22. Learning Activities of VSL Intelligence <br />Examine alternate endings to a story to see which one gives a "sense of wholeness". <br />Examine the language of architects, sculptors and other visual thinkers to see how it differs from common usage. <br />Observe, discuss and write about slides showing scenery, architectural landmarks, art works, advertisements, cultural artifacts and people. <br />Analyze the "spatial dimensions" of our language (under the weather, beside himself, feeling low, etc.). Observe the effect of font and typeface on the mood of expressive qualities of a piece. <br />2/16/2011<br />19<br />
23. VSL Intelligence<br />Have an artist talk to the class about his or her work. <br />Visit a work of architecture that creates a special space. <br />Students take notes using visual organizers such as flow charts, Venn Diagrams, caricature and matrices. <br />Students create visual metaphors (charts, posters, etc.), representing historical and current events. <br />Analyze art, posters and other visual media for evidence of political distortion, faulty logic, etc. <br />2/16/2011<br />20<br />
24. VSL<br />2/16/2011<br />21<br />
25. Logical/Mathematical: Intelligence of numbers and reasoning<br /><ul><li>LM Intelligence: The ability to mentally process logical problems and mathematical equations.
26. Logical-mathematical intelligence are good at reasoning, recognizing patterns and logically analyze problems
27. Excellent problem-solving skills
28. Enjoys thinking about abstract ideas
29. Likes conducting scientific experiments
30. Good and solving complex computations</li></ul>2/16/2011<br />22<br />
31. Learning Activities of L/M Intelligence <br />Have students write about the use of logical/mathematical thinking on the news and in science reporting. <br />Writing exercises that focus on precision, fact checking, organization, focus, revision, outlining and analytical writing. <br />Trace the patterns of historical development in, for example, the Old West. <br />Predict what will happen next in a story. <br />Use the scientific method for discovery (science lab). <br />Analyze a culture’ development chronologically. <br />Use a graphic organizer to analyze a scene/character in a play. <br />. <br />2/16/2011<br />23<br />
32. L/M Intelligence<br />Students are given geographic, demographic, topographic and other data and are told to create a city on a given site, or even choose the site of a city based on these and other factors. <br />Students construct a timeline of historical events. <br />Students are asked to graph and analyze a process (economic trends/processes, natural processes such as chemical reactions, population changes, etc.). <br />Students devise experiments to learn about everything from basic electricity to Einstein’s special relativity theory (mind experiments). <br />Students conduct chemistry experiments involving prediction, detection of patterns, precise charting of results and careful titration and measurement techniques.<br />2/16/2011<br />24<br />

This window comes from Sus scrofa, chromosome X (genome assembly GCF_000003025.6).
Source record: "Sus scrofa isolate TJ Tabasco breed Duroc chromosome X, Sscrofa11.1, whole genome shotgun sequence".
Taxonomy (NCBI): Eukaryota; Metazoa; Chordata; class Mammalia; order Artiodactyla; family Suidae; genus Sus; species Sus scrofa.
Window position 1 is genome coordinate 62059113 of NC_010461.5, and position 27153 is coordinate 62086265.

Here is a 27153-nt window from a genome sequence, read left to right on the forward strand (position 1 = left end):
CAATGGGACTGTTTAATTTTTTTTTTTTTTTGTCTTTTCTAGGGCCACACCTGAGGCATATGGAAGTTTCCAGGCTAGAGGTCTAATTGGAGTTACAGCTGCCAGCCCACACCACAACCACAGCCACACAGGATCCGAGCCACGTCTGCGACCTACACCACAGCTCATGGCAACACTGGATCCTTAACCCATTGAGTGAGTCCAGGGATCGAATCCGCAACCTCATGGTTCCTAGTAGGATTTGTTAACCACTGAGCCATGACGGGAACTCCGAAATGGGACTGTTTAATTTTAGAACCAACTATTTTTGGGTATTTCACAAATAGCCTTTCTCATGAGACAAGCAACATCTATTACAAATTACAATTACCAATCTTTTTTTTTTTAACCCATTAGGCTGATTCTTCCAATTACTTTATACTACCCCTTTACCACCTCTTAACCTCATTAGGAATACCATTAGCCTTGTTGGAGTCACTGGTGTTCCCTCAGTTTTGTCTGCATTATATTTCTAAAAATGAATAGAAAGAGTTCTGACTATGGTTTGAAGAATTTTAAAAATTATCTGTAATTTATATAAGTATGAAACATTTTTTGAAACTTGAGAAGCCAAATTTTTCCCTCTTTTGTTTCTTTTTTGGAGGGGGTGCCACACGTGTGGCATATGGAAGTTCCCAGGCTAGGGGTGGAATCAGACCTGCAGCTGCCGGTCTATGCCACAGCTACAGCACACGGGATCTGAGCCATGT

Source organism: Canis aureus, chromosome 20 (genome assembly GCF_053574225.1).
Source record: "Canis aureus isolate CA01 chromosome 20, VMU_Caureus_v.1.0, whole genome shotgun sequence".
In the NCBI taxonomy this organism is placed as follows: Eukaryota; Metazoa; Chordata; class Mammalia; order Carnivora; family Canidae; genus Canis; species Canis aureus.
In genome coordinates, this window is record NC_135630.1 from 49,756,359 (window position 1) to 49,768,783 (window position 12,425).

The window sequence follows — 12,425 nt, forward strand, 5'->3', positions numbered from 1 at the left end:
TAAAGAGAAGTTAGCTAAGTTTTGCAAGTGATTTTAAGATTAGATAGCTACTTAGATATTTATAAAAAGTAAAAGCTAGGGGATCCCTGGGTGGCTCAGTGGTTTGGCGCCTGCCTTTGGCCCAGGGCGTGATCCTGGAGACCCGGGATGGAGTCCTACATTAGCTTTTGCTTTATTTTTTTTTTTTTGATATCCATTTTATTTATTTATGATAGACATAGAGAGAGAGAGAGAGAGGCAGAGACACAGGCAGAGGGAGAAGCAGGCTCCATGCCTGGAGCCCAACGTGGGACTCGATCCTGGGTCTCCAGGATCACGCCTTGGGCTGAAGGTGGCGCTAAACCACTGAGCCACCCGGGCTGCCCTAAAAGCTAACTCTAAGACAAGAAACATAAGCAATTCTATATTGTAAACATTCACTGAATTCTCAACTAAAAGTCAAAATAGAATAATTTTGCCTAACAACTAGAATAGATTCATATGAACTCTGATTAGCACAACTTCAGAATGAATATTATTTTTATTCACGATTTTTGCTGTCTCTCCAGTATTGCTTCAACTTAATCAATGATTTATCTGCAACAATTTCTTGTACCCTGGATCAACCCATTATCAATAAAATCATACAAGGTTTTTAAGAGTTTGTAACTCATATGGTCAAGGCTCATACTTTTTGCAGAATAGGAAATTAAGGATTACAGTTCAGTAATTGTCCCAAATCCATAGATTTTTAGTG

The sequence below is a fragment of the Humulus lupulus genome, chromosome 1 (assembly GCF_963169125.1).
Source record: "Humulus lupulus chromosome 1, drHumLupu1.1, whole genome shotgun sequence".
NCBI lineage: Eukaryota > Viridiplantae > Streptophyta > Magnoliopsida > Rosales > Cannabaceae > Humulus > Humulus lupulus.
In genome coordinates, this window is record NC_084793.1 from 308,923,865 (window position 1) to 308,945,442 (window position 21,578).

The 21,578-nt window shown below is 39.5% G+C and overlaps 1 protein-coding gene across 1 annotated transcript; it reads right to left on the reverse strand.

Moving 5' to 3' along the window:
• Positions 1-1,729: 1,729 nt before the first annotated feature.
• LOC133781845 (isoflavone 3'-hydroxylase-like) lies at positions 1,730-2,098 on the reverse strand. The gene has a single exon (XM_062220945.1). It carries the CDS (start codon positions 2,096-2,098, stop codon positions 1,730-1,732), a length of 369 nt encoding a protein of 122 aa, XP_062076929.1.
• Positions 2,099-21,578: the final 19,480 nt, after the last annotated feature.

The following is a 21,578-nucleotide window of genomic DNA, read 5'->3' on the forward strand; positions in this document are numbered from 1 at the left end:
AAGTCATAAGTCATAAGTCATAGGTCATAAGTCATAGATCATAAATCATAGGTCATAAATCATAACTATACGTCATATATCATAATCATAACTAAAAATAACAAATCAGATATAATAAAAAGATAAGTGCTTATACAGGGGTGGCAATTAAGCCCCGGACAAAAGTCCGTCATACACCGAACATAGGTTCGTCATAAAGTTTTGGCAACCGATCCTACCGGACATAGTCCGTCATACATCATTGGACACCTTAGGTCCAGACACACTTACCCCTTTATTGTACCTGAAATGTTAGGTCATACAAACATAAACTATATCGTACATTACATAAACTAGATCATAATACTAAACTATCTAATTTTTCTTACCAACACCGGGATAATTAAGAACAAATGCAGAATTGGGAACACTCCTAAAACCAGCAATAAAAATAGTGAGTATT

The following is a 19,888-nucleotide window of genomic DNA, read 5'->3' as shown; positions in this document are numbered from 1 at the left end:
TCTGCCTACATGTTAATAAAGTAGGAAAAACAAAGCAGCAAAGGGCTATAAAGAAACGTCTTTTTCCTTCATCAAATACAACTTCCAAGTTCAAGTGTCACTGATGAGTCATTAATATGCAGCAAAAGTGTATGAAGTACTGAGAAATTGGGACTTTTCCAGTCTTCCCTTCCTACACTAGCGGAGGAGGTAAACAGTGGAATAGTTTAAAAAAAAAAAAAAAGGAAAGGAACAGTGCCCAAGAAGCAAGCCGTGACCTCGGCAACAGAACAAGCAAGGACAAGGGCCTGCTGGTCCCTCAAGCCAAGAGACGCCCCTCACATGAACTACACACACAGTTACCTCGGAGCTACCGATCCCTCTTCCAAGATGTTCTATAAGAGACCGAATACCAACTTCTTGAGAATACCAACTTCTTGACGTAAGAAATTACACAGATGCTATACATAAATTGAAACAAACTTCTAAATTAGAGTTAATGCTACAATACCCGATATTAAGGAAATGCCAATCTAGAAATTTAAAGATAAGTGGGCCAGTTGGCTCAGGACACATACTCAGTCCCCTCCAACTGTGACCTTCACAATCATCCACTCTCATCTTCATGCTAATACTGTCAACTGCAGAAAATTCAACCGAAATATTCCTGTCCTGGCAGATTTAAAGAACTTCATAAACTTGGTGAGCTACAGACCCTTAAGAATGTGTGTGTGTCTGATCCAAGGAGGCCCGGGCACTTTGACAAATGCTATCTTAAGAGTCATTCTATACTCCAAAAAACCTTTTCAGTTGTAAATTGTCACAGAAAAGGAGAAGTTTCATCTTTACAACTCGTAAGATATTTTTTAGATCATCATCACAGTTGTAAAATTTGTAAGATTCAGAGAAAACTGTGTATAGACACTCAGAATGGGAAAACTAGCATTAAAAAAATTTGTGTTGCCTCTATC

33. LMI<br />2/16/2011<br />25<br />
34. Bodily- Kinesthetic Intelligence: The intelligence of the whole body and the hands.<br />BK Intelligence: Expertise in using one’s body to express ideas and feelings as well as the facility to handle objects skilfully.<br /><ul><li>It involves a natural sense of how one’s body should act and react in a demanding physical situation, including a sense of timing, a clear sense of goal.
35. Good at dancing and sports
36. Enjoy creating things with their hands
37. Excellent physical coordination
38. Tends to remember by doing, rather than hearing or seeing</li></ul>2/16/2011<br />26<br />
39. Learning Activities of B-K Intelligence <br />Writing that closely describes an action or characterizes a person through gesture, rhythm and ways of moving. <br />Use improvisation or mime to display an imaginary object to the class, then pass it on to the next person who will then transform it into a different object <br />Interview people with kinaesthetic gifts such as athletes, gymnasts, dance artists, etc. <br />Act out great moments or historical events from the past. <br />Act out sun/lunar/planetary rotation/revolution. <br />2/16/2011<br />27<br />
40. B-K Intelligence<br />Learn to play games that are popular in different cultures. <br />Physically embody geometry formula/fractions. <br />Create a living painting/sculpture of an idea or feeling. <br />Students setup a mock court or legislative assembly in the classroom, organizing in necessary subgroups and moving about the room to transact business, initiate discussion, get signatures, etc. <br />Students play the game Scissors, Rock, Paper to simulate the development of capitalism and the Marxist critique of that system.<br />2/16/2011<br />28<br />